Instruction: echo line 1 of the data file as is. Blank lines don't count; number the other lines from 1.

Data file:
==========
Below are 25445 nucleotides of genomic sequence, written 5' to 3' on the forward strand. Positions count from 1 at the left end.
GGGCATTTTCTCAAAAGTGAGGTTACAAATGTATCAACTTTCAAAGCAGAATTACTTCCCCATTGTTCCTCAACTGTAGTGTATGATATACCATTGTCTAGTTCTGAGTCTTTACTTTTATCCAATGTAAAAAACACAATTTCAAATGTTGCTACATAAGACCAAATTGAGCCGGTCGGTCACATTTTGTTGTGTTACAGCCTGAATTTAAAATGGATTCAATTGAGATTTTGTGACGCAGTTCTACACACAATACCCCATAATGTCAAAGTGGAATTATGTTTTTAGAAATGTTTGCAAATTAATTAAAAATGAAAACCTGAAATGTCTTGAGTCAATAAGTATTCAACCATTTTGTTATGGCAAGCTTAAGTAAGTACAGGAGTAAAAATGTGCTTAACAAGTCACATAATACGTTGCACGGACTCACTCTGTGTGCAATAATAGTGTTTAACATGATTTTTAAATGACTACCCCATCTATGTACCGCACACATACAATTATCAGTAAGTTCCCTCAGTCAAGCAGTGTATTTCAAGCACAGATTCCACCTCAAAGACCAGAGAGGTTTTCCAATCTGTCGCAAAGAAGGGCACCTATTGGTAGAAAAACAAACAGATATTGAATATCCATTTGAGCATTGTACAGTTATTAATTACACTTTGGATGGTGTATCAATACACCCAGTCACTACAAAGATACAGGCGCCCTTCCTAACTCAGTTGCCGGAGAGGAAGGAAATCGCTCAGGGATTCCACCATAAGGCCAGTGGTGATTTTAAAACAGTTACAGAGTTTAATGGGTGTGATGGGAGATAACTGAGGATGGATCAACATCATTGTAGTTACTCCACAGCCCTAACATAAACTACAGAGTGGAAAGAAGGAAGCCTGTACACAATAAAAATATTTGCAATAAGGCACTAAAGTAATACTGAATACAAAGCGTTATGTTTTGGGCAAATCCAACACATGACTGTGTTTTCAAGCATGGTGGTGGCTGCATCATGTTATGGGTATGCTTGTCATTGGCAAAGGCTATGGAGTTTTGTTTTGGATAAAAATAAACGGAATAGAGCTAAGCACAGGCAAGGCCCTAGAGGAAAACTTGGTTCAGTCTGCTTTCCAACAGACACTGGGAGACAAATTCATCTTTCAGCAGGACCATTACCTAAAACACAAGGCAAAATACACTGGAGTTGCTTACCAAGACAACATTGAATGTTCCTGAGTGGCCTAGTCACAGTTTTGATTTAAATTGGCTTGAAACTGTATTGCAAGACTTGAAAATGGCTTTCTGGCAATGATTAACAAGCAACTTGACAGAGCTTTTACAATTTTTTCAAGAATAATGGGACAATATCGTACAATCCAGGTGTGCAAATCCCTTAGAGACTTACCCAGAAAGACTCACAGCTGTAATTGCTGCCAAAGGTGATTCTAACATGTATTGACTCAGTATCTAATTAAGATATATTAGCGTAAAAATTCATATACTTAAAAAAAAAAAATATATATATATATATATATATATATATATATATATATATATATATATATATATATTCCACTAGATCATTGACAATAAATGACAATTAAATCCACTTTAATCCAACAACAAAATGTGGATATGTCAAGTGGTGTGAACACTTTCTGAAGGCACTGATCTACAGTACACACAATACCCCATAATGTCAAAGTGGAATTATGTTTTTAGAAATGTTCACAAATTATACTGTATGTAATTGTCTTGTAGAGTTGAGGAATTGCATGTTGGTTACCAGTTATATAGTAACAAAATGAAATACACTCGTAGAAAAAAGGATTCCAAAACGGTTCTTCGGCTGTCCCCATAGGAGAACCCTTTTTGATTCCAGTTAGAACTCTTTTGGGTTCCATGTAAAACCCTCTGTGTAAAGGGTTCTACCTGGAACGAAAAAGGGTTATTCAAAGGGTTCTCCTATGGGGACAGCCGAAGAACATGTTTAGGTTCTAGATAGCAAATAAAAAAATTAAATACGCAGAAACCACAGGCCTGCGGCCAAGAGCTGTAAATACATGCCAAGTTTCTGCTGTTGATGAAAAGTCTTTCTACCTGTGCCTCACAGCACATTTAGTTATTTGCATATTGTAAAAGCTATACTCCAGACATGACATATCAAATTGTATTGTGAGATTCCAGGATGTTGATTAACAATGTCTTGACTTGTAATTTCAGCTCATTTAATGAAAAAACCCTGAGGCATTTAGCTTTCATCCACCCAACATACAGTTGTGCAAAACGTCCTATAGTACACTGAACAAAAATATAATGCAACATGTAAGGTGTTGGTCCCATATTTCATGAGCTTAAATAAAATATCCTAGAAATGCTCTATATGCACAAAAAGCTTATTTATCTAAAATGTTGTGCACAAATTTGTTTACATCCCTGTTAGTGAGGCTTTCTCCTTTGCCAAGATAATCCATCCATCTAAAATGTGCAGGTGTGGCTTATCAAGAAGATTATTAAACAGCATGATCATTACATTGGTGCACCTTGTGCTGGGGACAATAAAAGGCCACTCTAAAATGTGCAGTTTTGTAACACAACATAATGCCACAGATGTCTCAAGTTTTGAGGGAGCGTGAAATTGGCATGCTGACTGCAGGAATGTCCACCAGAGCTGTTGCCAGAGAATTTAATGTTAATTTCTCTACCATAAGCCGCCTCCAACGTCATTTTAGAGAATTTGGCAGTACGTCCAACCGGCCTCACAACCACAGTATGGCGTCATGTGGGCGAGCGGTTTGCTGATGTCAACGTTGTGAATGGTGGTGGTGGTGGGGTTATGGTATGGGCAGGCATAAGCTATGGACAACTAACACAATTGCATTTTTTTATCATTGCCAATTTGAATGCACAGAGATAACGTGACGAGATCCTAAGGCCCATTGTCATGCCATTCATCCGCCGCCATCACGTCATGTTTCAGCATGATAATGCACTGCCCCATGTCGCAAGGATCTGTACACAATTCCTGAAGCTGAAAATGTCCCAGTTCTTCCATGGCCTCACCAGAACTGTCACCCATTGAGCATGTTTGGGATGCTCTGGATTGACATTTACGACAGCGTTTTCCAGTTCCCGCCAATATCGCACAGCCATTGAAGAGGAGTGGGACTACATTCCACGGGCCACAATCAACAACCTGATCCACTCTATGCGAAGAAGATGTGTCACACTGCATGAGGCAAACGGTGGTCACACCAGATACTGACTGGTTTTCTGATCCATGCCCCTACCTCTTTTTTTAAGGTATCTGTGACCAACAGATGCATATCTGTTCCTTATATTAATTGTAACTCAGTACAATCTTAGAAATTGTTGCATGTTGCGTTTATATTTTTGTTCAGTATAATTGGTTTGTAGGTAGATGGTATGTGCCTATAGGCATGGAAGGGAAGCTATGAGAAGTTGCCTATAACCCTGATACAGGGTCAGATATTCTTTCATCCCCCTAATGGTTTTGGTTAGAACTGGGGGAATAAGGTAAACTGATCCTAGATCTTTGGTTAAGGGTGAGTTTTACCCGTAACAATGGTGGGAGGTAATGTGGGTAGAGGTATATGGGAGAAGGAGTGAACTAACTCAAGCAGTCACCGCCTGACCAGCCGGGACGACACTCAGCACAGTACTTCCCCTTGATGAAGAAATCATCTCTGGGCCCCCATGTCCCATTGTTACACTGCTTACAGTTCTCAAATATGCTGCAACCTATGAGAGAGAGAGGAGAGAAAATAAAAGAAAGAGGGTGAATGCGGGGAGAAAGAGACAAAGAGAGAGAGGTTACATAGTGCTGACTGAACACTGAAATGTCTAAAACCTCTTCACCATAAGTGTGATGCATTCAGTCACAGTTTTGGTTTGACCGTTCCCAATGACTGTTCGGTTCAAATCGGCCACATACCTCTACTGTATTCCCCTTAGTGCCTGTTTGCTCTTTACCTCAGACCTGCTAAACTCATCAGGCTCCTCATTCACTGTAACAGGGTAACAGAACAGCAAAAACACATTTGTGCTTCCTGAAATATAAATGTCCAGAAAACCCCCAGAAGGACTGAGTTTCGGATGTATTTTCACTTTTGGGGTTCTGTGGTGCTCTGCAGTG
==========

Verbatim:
Below are 25445 nucleotides of genomic sequence, written 5' to 3' on the forward strand. Positions count from 1 at the left end.